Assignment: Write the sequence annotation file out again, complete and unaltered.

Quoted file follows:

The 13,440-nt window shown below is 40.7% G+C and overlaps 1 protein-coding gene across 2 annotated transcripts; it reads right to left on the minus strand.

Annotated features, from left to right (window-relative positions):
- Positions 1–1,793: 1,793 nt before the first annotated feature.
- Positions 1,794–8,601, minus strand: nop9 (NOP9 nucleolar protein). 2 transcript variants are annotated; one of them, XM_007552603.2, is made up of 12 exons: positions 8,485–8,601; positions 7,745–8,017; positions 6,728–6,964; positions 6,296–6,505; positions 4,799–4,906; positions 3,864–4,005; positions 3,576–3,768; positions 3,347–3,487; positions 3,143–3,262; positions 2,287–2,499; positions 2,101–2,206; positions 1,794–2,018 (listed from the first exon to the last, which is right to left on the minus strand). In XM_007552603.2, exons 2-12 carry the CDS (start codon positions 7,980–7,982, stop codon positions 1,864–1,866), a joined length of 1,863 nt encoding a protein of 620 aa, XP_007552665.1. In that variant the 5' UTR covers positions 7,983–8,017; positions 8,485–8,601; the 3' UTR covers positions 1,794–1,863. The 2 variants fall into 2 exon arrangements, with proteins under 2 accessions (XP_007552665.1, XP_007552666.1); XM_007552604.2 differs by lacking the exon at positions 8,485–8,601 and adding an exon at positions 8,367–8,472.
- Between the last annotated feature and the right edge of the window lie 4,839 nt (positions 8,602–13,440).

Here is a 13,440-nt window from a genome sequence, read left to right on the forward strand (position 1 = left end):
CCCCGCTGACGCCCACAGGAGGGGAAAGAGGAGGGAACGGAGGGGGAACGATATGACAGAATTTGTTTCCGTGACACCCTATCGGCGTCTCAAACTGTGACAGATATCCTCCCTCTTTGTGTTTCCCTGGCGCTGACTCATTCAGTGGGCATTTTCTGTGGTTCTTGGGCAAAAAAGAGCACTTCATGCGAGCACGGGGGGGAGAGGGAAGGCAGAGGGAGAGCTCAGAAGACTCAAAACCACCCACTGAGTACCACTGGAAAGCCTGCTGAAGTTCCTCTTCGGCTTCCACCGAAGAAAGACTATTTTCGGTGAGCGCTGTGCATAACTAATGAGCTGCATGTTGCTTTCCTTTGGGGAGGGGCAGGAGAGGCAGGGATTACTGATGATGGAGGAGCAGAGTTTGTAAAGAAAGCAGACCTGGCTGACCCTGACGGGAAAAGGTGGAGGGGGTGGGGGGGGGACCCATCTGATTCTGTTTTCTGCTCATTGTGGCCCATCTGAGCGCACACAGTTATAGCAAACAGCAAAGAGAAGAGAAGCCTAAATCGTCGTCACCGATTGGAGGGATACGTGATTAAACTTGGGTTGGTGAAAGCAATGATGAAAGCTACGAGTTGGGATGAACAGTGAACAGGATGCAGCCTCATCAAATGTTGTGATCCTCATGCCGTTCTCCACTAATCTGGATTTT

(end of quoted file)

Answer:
The 13,440-nt window shown below is 40.7% G+C and overlaps 1 protein-coding gene across 2 annotated transcripts; it reads right to left on the minus strand.

Annotated features, from left to right (window-relative positions):
- Positions 1–1,793: 1,793 nt before the first annotated feature.
- Positions 1,794–8,601, minus strand: nop9 (NOP9 nucleolar protein). 2 transcript variants are annotated; one of them, XM_007552603.2, is made up of 12 exons: positions 8,485–8,601; positions 7,745–8,017; positions 6,728–6,964; positions 6,296–6,505; positions 4,799–4,906; positions 3,864–4,005; positions 3,576–3,768; positions 3,347–3,487; positions 3,143–3,262; positions 2,287–2,499; positions 2,101–2,206; positions 1,794–2,018 (listed from the first exon to the last, which is right to left on the minus strand). In XM_007552603.2, exons 2-12 carry the CDS (start codon positions 7,980–7,982, stop codon positions 1,864–1,866), a joined length of 1,863 nt encoding a protein of 620 aa, XP_007552665.1. In that variant the 5' UTR covers positions 7,983–8,017; positions 8,485–8,601; the 3' UTR covers positions 1,794–1,863. The 2 variants fall into 2 exon arrangements, with proteins under 2 accessions (XP_007552665.1, XP_007552666.1); XM_007552604.2 differs by lacking the exon at positions 8,485–8,601 and adding an exon at positions 8,367–8,472.
- Between the last annotated feature and the right edge of the window lie 4,839 nt (positions 8,602–13,440).

Here is a 13,440-nt window from a genome sequence, read left to right on the forward strand (position 1 = left end):
CCCCGCTGACGCCCACAGGAGGGGAAAGAGGAGGGAACGGAGGGGGAACGATATGACAGAATTTGTTTCCGTGACACCCTATCGGCGTCTCAAACTGTGACAGATATCCTCCCTCTTTGTGTTTCCCTGGCGCTGACTCATTCAGTGGGCATTTTCTGTGGTTCTTGGGCAAAAAAGAGCACTTCATGCGAGCACGGGGGGGAGAGGGAAGGCAGAGGGAGAGCTCAGAAGACTCAAAACCACCCACTGAGTACCACTGGAAAGCCTGCTGAAGTTCCTCTTCGGCTTCCACCGAAGAAAGACTATTTTCGGTGAGCGCTGTGCATAACTAATGAGCTGCATGTTGCTTTCCTTTGGGGAGGGGCAGGAGAGGCAGGGATTACTGATGATGGAGGAGCAGAGTTTGTAAAGAAAGCAGACCTGGCTGACCCTGACGGGAAAAGGTGGAGGGGGTGGGGGGGGGACCCATCTGATTCTGTTTTCTGCTCATTGTGGCCCATCTGAGCGCACACAGTTATAGCAAACAGCAAAGAGAAGAGAAGCCTAAATCGTCGTCACCGATTGGAGGGATACGTGATTAAACTTGGGTTGGTGAAAGCAATGATGAAAGCTACGAGTTGGGATGAACAGTGAACAGGATGCAGCCTCATCAAATGTTGTGATCCTCATGCCGTTCTCCACTAATCTGGATTTT